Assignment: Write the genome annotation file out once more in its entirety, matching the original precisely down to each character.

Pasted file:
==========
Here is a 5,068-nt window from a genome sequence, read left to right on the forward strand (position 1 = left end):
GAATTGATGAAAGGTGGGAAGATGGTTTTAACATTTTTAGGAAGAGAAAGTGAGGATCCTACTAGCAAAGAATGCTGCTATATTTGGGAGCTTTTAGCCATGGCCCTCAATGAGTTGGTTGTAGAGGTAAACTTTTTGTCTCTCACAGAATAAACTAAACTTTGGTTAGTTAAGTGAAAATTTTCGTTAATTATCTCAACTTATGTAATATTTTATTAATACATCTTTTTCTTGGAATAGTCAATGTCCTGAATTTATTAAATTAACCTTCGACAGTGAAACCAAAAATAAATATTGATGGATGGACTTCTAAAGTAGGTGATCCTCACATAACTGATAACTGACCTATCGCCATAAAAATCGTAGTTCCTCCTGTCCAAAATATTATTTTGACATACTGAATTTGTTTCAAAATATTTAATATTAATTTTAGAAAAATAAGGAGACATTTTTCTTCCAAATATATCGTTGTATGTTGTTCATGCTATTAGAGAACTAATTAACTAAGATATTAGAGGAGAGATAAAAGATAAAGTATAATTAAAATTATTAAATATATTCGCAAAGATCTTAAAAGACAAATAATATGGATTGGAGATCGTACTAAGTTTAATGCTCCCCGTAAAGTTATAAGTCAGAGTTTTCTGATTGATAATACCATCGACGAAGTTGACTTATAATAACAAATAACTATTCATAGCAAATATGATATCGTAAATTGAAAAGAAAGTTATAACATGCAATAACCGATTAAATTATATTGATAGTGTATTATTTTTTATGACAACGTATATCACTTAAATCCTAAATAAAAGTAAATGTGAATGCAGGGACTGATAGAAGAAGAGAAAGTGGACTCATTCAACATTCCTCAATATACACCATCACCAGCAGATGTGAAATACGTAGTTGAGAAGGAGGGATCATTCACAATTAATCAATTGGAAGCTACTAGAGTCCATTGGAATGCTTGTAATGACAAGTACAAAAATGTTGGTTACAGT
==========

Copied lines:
Here is a 5,068-nt window from a genome sequence, read left to right on the forward strand (position 1 = left end):
GAATTGATGAAAGGTGGGAAGATGGTTTTAACATTTTTAGGAAGAGAAAGTGAGGATCCTACTAGCAAAGAATGCTGCTATATTTGGGAGCTTTTAGCCATGGCCCTCAATGAGTTGGTTGTAGAGGTAAACTTTTTGTCTCTCACAGAATAAACTAAACTTTGGTTAGTTAAGTGAAAATTTTCGTTAATTATCTCAACTTATGTAATATTTTATTAATACATCTTTTTCTTGGAATAGTCAATGTCCTGAATTTATTAAATTAACCTTCGACAGTGAAACCAAAAATAAATATTGATGGATGGACTTCTAAAGTAGGTGATCCTCACATAACTGATAACTGACCTATCGCCATAAAAATCGTAGTTCCTCCTGTCCAAAATATTATTTTGACATACTGAATTTGTTTCAAAATATTTAATATTAATTTTAGAAAAATAAGGAGACATTTTTCTTCCAAATATATCGTTGTATGTTGTTCATGCTATTAGAGAACTAATTAACTAAGATATTAGAGGAGAGATAAAAGATAAAGTATAATTAAAATTATTAAATATATTCGCAAAGATCTTAAAAGACAAATAATATGGATTGGAGATCGTACTAAGTTTAATGCTCCCCGTAAAGTTATAAGTCAGAGTTTTCTGATTGATAATACCATCGACGAAGTTGACTTATAATAACAAATAACTATTCATAGCAAATATGATATCGTAAATTGAAAAGAAAGTTATAACATGCAATAACCGATTAAATTATATTGATAGTGTATTATTTTTTATGACAACGTATATCACTTAAATCCTAAATAAAAGTAAATGTGAATGCAGGGACTGATAGAAGAAGAGAAAGTGGACTCATTCAACATTCCTCAATATACACCATCACCAGCAGATGTGAAATACGTAGTTGAGAAGGAGGGATCATTCACAATTAATCAATTGGAAGCTACTAGAGTCCATTGGAATGCTTGTAATGACAAGTACAAAAATGTTGGTTACAGT